Demand in Europe was expected to rise even before the cyber-attacks, after an EU directive is implemented in mid-2018 requiring companies to notify authorities of a data breach.
But insurers are likely to more carefully scrutinise risks they take on as well as how they word policies and exclusions, Mr Kalinich said.
"They will want to pick the companies that are most prepared," he said. Other firms might be eligible for coverage, but more exclusions may apply, he said.
Dai-ichi Life records almost 30% jump in net profit
Fuelled by excellent performance in its overseas operations including US insurer Protective Life which was acquired in 2014, Dai-ichi Life Holdings, a Japan-based financial group, saw its net profit rise by 29.6% in the 2016-2017 fiscal year ending March 31.
The insurer posted a bottom line of ¥231.2 billion (US$2.03 billion), marking a sixth consecutive year of record profits and exceeding the initial forecast of ¥197 billion.
Stockholding gains from the integration of its asset management business with Mizuho Financial Group also gave it a significant boost. As such, Dai-ichi Life foresees net profit dropping off by about 20% to ¥179 billion in the current fiscal year ending in March 2018.
While net profit was up, premium and other income decreased, with Dai-ichi Life’s income sliding by around 20% to ¥4.40 trillion. This was due to the ultralow interest rates in the Japanese market forcing insurers to scale back on the sale of single-premium policies. A similar trend has been seen with two other Japanese insurers. T&D Holdings suffered a 4% drop to ¥1.5 trillion and Sony Life Insurance sliding 7% to ¥956.7 billion.
On the other hand, all three insurers experienced increased core earnings due to an improved market environment, allowing them to reduce reserves for insurance pay outs. Dai-ichi Life’s profit rose 3% to ¥558.4 billion, while T&D registered an increase of 5% to ¥159.9 billion. Meanwhile, Sony Life’s profit almost doubled to ¥83.8 billion.
Insurance mart grows fastest in Singapore but remains small relative to rival hubs
Between 2013 and 2015, Singapore posted an increase of 4% p.a. in insurance business with gross written premiums reaching US$8 billion, recording the fastest growth rate compared to three other global insurance centres.
According to the “London Matter 2017” report on the competitive position of the London insurance market, Switzerland showed an increase of 0.6% p.a. in GWP during the same period to $31 billion, slower than Bermuda's 1% rise to $39 billion.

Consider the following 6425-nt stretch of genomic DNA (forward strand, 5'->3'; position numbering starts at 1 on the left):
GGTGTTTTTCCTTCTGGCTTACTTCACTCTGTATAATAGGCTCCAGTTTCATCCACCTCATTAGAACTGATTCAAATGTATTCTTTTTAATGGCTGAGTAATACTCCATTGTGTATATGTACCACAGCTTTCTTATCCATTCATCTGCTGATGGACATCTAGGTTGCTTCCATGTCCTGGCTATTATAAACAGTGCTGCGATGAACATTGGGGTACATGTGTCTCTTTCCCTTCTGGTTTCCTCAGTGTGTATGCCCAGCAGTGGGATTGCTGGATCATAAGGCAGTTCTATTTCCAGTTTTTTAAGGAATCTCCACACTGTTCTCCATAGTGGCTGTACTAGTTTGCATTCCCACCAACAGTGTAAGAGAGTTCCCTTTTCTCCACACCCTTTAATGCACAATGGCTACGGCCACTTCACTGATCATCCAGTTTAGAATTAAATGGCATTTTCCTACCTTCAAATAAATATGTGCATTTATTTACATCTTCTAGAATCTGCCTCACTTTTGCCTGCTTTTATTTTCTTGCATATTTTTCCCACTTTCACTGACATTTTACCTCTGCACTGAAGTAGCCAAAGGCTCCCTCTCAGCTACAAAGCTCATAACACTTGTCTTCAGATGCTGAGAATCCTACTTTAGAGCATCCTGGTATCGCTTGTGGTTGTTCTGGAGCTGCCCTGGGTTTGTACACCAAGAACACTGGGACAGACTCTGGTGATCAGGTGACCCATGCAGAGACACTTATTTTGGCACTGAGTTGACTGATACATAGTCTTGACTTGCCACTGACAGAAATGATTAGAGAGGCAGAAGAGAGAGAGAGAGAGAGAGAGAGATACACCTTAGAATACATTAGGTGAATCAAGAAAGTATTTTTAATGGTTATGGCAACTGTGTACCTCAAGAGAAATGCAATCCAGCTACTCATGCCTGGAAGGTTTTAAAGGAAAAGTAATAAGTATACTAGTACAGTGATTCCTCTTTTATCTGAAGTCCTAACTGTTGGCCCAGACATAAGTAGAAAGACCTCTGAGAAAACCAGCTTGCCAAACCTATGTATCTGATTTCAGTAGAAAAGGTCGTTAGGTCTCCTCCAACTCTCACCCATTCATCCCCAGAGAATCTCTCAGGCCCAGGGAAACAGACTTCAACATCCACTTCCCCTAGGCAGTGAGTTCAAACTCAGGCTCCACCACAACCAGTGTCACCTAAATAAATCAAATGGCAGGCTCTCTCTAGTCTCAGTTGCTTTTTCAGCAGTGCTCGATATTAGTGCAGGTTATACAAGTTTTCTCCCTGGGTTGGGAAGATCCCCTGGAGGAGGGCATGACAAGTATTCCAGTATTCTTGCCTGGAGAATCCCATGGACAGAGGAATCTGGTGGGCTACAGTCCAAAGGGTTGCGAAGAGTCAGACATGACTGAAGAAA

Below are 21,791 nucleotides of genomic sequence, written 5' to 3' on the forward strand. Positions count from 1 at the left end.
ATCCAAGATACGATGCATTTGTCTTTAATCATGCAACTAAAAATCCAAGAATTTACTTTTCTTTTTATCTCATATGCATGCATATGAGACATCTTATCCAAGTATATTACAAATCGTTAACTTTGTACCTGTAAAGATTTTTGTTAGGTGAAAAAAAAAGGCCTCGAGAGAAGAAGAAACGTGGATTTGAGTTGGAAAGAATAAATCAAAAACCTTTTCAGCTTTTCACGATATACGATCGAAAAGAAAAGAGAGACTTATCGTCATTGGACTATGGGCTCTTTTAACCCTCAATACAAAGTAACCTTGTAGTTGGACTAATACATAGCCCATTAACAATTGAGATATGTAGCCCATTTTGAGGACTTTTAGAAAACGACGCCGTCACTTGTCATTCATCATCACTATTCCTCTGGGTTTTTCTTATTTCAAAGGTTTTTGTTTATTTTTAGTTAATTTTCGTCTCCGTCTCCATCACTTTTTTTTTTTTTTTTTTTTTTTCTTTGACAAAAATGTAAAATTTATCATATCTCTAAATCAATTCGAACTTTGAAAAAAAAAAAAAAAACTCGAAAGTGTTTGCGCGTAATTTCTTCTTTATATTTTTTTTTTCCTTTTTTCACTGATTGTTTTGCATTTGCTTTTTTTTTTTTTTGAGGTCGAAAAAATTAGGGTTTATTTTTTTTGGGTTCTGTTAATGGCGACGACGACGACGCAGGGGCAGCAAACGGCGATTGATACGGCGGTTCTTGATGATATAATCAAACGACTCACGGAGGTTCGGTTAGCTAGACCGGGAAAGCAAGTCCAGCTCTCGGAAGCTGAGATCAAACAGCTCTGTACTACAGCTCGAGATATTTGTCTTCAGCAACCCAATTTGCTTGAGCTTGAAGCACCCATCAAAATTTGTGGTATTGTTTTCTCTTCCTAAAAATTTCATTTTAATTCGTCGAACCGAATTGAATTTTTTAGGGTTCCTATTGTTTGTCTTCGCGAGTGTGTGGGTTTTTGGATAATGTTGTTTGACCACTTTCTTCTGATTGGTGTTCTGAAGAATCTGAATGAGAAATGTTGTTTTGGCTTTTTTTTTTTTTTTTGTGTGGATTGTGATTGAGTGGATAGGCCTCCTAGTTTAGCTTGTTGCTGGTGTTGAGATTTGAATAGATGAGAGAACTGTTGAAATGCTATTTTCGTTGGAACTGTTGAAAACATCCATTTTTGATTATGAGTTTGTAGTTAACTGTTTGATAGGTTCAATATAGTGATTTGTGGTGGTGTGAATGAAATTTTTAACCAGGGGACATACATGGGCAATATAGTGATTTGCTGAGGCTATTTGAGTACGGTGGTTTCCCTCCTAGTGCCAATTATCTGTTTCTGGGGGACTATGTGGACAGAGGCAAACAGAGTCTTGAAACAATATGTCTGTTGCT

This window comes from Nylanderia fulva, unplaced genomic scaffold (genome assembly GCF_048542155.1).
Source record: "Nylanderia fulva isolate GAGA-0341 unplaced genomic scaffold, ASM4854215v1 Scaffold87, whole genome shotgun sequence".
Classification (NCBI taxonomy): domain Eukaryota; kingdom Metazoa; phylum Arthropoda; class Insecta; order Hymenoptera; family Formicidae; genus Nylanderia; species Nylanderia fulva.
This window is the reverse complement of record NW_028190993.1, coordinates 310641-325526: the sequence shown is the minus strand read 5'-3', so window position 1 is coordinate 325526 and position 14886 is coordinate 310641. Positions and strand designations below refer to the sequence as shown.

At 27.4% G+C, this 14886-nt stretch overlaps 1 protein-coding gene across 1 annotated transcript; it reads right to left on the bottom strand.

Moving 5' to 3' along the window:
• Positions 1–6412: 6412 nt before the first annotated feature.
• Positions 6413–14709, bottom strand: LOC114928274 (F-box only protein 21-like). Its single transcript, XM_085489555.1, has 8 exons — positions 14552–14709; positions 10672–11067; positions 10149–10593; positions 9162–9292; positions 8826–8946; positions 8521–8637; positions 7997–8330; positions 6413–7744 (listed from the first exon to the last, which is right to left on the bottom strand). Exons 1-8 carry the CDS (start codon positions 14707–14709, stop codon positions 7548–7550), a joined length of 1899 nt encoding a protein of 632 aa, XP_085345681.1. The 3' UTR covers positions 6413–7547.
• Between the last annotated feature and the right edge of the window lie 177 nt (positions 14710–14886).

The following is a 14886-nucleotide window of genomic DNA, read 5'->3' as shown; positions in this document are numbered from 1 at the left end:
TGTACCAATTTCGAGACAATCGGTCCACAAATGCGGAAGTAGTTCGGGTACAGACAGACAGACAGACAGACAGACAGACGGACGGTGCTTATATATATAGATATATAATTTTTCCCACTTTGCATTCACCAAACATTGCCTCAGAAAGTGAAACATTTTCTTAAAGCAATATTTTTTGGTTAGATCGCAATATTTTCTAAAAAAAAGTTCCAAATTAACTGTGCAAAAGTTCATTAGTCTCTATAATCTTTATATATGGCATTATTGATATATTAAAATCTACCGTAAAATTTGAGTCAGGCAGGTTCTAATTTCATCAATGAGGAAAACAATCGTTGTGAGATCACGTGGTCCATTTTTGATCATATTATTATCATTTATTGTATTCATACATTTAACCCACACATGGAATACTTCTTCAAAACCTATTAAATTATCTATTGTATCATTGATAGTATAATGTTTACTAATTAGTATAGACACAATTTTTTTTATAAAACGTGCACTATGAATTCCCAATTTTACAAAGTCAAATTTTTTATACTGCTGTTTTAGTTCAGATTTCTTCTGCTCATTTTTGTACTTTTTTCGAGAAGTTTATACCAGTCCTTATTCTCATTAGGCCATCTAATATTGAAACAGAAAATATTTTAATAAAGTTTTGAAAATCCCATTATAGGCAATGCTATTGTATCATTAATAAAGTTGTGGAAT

The report, launched by The London Market Group (LMG) and The Boston Consulting Group (BCG) on Tuesday, states that between 2013 and 2015, Core London Market premiums decreased marginally from $67.1 billion to $66.7 billion, representing a decline of 0.3% p.a. This was the net result of a $1 billion increase in commercial insurance premiums (+1.0% p.a.) being offset by $1.3 billion decline in reinsurance premiums (-3 0% p.a.).
Overall, the London Market was worth an estimated $91.3 billion in GWP, of which $24.6 billion was ‘managed business’ marketed through, but not written in, London.
Mr Nicolas Aubert, Chairman of the LMG, commented: “Despite the Market’s continued strengths, many of the key challenges identified in the first London Matters report in 2014 remain, and this should give us all cause for concern. The 2015 data is too recent to reflect the tremendous effort that has been committed in the last 18 months to grow and modernise the market. However, this latest intelligence confirms that things are not improving and we cannot afford to be complacent.
“Now is the time to maintain our focus and, indeed review and revisit our plans, so that we can build momentum in our work to protect and enhance the pre-eminence of the London Market in an increasingly global and competitive market.”
The 2017 findings revealed that London’s global reinsurance premiums declined, from 13.4% of the world's market in 2013 to 12.3% in 2015, continuing the trend reported in the 2014 London Matters report which estimated a 15% share in 2010.
A decline was identified from $10.5 billion in 2013 to $9.3 billion in London premiums from emerging markets in 2015. Asia remains the highest growth market globally; however was also the region in which London lost most ground between 2013 and 2015.
London’s share of commercial insurance premiums remains steady at 5.8% of the $800 billion global total, and the Market has grown in established markets such as North America and the UK, along with gaining share in its traditional specialist risk classes. It has also demonstrated its ability to innovate with an estimated 74% p.a. growth in cyber premiums from 2013 to 2015. Overall the Market remains the largest global centre for commercial and specialty risk and continues to be a significant contributor to the UK and London GDP. The Market’s direct contribution to the UK economy is estimated at 0.9% of GDP in 2015 and accounts for 26% of the contribution of ‘the City’.
London's share of insurance markets in Africa, Asia and Latin America was 3.3%, 2.7% and 8.1% respectively, all lower than in 2013 even though the markets themselves have grown.
Britain's vote to leave the European Union has provided a further headache for insurers, with Lloyd's of London planning a subsidiary in Brussels to compensate for a potential loss of access to the bloc.
An insurance industry lobby group known as London Market Group said it is working to make the London market an easier place to do business, with a more diverse workforce.